Shumlin renews call to keep Vermont Health Connect
MONTPELIER >> Gov. Peter Shumlin says Vermont Health Connect is working and that abandoning the exchange now would be a bad decision.
The backlog of people seeking to change the life circumstances of their insurance policies is down to 1,200 — from more than 3,000 in June — and nearly 9 in 10 customers seeking to report a life change "experience a smooth process," he said.
Shumlin said the rate of transaction errors on the exchange has dropped from 3.5 percent to 2 percent, and he credited the exchange with bringing the rate of Vermonters without health insurance down from 6.8 percent to 3.7 percent.
"Staff are now able to resolve urgent and complicated cases much more quickly," he said at a news conference last week. "The number of escalated cases — those that cause Vermonters longer delays and frustrations — has dropped from more than 250 earlier this spring down to 19."
"My biggest frustration right now is that we still have wait times that are too long when you call our call centers," Shumlin said. He said he met with the president of Maximus, which runs the call centers, and the company promised to bring on more staff to reduce the wait times.
Shumlin introduced Victoria Jarvis, who trains the in-person assisters for Vermont Health Connect. Jarvis told a story about a family who, when their daughter moved to Vermont for college, spent 62 hours unenrolling her from the federal exchange and just four hours enrolling her through Vermont Health Connect.
Shumlin also had a constituent from Bennington County, identified only by his first name, Billy, call into the news conference to say how his family of six started experiencing financial difficulties and was able to enroll in Medicaid through Vermont Health Connect.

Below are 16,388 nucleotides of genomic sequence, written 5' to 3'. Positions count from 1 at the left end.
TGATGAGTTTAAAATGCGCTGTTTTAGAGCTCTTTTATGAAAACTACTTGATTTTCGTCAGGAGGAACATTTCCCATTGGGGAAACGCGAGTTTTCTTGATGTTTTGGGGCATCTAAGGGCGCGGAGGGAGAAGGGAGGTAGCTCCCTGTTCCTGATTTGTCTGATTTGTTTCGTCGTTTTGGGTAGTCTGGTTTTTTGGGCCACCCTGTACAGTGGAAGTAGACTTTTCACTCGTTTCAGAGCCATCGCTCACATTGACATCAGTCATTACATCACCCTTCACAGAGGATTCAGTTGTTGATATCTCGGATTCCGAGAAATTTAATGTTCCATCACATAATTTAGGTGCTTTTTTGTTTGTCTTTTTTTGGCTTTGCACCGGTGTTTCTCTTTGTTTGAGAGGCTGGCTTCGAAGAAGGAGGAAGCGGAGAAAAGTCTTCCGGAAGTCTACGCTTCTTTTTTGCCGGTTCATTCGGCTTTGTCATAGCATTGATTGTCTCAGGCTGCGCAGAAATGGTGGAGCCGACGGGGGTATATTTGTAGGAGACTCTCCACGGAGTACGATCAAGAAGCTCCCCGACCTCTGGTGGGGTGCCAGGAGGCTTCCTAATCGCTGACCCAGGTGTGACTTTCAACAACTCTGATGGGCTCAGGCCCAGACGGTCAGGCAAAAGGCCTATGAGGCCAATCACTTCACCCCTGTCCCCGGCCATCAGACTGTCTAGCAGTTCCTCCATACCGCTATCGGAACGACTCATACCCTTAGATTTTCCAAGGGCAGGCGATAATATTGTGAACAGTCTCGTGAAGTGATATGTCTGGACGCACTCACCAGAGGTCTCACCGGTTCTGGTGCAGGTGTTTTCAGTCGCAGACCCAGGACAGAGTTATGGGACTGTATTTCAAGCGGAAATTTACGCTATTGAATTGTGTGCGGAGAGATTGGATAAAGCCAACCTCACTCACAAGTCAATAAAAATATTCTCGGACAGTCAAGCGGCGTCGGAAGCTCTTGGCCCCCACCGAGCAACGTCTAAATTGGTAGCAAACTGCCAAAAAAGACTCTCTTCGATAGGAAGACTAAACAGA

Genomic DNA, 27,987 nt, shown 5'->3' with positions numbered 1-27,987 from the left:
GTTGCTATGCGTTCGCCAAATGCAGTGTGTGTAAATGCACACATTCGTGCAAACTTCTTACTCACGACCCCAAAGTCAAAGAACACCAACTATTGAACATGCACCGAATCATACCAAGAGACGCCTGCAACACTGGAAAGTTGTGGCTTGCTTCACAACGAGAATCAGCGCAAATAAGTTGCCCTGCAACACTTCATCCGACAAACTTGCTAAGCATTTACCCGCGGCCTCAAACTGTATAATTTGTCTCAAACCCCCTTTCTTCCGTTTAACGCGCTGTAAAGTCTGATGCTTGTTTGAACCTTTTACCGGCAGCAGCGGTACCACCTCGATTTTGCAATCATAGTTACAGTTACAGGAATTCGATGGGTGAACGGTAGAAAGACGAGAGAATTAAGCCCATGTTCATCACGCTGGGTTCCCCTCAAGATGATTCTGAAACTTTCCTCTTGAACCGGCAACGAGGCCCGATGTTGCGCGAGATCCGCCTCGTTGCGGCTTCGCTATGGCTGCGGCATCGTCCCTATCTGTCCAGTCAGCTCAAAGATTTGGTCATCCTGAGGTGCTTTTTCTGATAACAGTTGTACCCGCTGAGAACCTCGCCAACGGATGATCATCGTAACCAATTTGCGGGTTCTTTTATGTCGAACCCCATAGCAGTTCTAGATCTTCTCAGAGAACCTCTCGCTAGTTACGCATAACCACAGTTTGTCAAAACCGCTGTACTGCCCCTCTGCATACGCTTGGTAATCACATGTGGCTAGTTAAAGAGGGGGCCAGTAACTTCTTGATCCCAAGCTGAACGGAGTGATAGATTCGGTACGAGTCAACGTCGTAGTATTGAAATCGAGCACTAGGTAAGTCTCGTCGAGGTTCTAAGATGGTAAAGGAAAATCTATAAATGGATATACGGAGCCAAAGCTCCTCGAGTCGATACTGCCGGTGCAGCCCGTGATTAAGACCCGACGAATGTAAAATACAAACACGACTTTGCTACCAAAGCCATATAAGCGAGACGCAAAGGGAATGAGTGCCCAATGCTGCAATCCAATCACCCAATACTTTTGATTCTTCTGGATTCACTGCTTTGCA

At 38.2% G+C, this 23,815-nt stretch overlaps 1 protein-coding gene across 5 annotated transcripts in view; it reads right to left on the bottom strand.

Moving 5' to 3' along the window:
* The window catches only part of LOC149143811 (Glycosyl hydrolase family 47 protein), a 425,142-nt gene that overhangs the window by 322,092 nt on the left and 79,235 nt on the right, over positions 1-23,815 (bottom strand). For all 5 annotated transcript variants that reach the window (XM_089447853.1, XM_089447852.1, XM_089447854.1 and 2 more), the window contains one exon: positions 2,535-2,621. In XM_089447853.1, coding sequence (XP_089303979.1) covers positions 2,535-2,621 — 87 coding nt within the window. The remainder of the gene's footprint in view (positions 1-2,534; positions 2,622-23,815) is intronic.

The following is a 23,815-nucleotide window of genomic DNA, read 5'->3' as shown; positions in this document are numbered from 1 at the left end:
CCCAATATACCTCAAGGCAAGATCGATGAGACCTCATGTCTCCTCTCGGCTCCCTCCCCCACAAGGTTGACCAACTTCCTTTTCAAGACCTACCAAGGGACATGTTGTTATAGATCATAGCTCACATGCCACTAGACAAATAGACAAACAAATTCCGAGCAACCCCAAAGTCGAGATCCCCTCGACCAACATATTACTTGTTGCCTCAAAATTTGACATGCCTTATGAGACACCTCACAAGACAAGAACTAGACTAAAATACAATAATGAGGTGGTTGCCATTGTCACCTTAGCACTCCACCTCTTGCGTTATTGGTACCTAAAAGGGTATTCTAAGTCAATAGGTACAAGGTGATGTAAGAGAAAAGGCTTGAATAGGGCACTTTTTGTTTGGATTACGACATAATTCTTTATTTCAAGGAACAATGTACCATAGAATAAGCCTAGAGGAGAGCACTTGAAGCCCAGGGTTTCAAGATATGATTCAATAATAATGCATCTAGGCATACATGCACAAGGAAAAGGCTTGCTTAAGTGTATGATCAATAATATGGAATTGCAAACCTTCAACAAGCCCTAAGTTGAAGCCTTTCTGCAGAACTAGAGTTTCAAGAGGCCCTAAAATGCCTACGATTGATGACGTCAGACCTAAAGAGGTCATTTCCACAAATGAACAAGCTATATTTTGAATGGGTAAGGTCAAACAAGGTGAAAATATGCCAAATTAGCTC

Shumlin's news conference came one week after Lt. Gov. Phil Scott, a Republican who is seeking to succeed him as governor, renewed his call to abandon Vermont Health Connect and replace it with either the federal exchange or a partnership with Connecticut.
The comments also came days after a congressional report from Republican leadership said the federal government is not properly overseeing state health insurance exchanges and cast doubt on whether exchanges like Vermont Health Connect would be sustainable in the long term.
The report quoted the acting administrator for the Centers for Medicare and Medicaid Services, who told a Republican representative from Texas in December: "All of the states are not sustainable. Whether or not they will be in the future, I'm not willing to predict."
Vermont spent about $200 million in federal money setting up Vermont Health Connect. This month, the Vermont Legislature's Joint Fiscal Office awarded up to $250,000 to Strategic Solutions Group of Massachusetts to advise the lawmakers by Dec. 15 on how to move forward with the embattled exchange.
The congressional report also said Vermont underestimated maintenance and operational costs on Vermont Health Connect by $8.3 million for the first six months of 2015, and cites an audit of the exchange from 2015 saying the state should plan for "an alternative model for running an exchange."
"The financial sustainability of the remaining (state-based exchanges) is uncertain as unpredictable operational costs exceed revenues, enrollment into (state-based exchanges) remains low, and solutions such as user fees have proven ineffective," the congressional report says.
"As four of the original 17 (state-based exchanges) have transitioned to using the federal platform, and another announced its intention to close in 2017, it is likely that the remaining (state-based exchanges) will eventually opt out of running their own (exchange) as well," the report said.
Shumlin, a Democrat, was not fazed. "Aren't these the folks who have voted 64 or 65 times to repeal Obamacare?" he asked. "I wouldn't expect them to endorse the exchanges. I mean, I think they just voted again on it yesterday. Didn't they down there, those boneheads — the finest minds of the 17th century?"
Shumlin said members of the public now come up to him and grab onto his jacket to thank him for expanding health insurance options so their families don't have to worry about getting sick.
"I'm darn proud that you can buy insurance in Vermont at a more affordable level than you would've if you didn't have Obamacare," he said.
Erin Mansfield covers health care and business for VTDigger.
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